Nitpicky observation - the charts are just regular bar charts, not histograms. Histograms chart variable data along the x-axis, which means histogram bars are vertical, not horizontal. This would be seriously penalized by my college statistical analysis/research design prof.

by MJK (not verified) :: Fri, 04/20/2007 - 1:02pm

A thought on the consistency of offense versus defense, and how it affects the draft (in response to something Shawn said).

A defense (in anything, including football) is generally only as strong as its weakest link, because the offense chooses what part of it to attack, and a smart offense will always attack the weakest part of the defense. The interdependency between pass run and DB coverage clouds this a little, but in general, if one CB is awful, it doesn't matter how good the other is, because the QB will always throw to the CB. If a team is weak against the run, it doesn't matter how good their pass rush is because they'll get gashed for 5 ypc every play. If a team's run defense and pass rush is wonderful but their coverage is only so-so (see Minnesota), they'll get picked apart by the short passing game. So a dropoff, ANY dropoff, in a part of your defense (be it from injury, retirement, scheme change, or skill dropoff) will greatly degrade your defense's performance. There are a lot of variables in a defense, and nearly all of them have to be good for the defense to be good.

On the other hand, an offense is generally as strong as it's strongest link, because the offense chooses which link it uses. Again, there's some entanglement of this idea in football--a good passing attack will keep the safety back with will improve a poor running game, while a killer #1 WR will take some heat of the #2--but the point is that a random dropoff (injury, retirement, etc) won't affect the offense as much because they'll just use the weaker position less. A team with lousy TE's will just run more 3- and 4 WR sets, or more multi-back sets. A lousy LT can be compenstated for by giving him TE help. Hence, it doesn't surprise me that offenses are less variable.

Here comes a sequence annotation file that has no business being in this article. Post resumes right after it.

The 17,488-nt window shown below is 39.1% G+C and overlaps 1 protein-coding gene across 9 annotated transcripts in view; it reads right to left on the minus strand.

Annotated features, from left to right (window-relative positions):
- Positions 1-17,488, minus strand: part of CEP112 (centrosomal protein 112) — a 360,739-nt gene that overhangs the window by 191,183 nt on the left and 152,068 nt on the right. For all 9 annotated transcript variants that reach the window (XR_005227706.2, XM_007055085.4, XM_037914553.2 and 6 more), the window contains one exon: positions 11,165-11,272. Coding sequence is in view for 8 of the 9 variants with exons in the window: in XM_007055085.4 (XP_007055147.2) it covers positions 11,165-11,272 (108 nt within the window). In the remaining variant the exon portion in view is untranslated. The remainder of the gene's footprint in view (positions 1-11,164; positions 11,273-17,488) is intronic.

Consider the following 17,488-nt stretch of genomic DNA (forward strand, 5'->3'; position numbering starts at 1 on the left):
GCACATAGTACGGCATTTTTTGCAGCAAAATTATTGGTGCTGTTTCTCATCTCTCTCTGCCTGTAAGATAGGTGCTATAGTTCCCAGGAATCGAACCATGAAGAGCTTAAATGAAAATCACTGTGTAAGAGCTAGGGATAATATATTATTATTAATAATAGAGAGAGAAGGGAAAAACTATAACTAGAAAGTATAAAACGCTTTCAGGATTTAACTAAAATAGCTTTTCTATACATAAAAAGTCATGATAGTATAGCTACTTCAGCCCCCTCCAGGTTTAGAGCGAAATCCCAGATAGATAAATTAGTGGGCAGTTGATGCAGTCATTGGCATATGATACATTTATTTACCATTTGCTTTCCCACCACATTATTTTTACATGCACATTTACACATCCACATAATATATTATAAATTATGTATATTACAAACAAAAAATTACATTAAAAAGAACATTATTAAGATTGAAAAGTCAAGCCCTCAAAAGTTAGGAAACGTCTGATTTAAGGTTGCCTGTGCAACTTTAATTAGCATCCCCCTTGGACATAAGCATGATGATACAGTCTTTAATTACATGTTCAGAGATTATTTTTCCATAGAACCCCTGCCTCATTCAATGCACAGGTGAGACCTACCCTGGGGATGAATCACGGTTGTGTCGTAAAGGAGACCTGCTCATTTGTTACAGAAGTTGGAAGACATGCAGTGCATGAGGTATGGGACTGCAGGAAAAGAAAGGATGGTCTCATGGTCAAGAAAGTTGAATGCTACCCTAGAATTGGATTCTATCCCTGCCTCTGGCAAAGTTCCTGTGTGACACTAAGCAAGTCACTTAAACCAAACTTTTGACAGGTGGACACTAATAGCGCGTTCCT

From a draft standpoint, this implies that if you have just a few holes on offense and defense, you're better off plugging the defensive ones, provided you can plug nearly all of them, and in general "need-based" drafting makes sense on the defensive side.

However, if you have a lot of holes in both offense and defense, taking a good defensive player won't improve your team much because you'll still have defensive holes, but taking a BPA offensive player will, because you can structure a dangerous offense around the player.

Of course, supply of good players, which is also addressed in this article, plays a big role too. Which is probably why CB is top heavy, and elite CB's get paid so much even though they only cover one guy at a time. But I was just focusing on the demand side.

by throughthelookingglass (not verified) :: Fri, 04/20/2007 - 1:04pm

9-The only problem is distinguishing between the franchises that draft positionally inefficient, compared to those whose talent evaluation is horrible.

by MRH (not verified) :: Fri, 04/20/2007 - 1:07pm

Following up on my comment in #20, below are the total DPARs of the top 2 wrs on each team from the minimum 50 passes table for 2006 linked below (top 2 in DPAR on each team unless noted).

Team Total
IND 90.3
CIN 62.8
DET 54.8
DAL 54
ARI 46.4
NO 45.1 Colston/Horn, not Henderson who was #1 in DVOA and beat Horn in DPAR
NYJ 38.3
STL 36.5 Holt/Bruce although Curtis had more dPAR and was 6th in DVOA
PIT 35.6
BUF 34.8
KC 34.3
PHI 30.9
CAR 29.1
SD 28.7
HOU 27.2
SEA 25.9 Jacksin/Branch; Hackett had more DPAR than Branch and was #2 in DVOA
BAL 22
NYG 21.6
NE 19.9 Caldwell/TBrown
SF 18.6
OAK 17.9
DEN 16.9
CHI 14.1
CLE 13.6
TEN 13 Bennett/BJones not Wade
JAC 10.8
MIN 7.7 Taylor/Williamson not MRobinson
GB 6.3
WAS 6.3
TB 1.9 Galloway/Clayton not Hilliard
ATL -1.9
MIA -2.9 Chambers/Booker not Welker

Some teams score high because of one very good wr and one bad one (in 2006): i.e BUF (Evans/Price). KC's pair was above average. FO readers will not be surprised by MIA's low number, driven by Chambers.

by Phil (not verified) :: Fri, 04/20/2007 - 1:12pm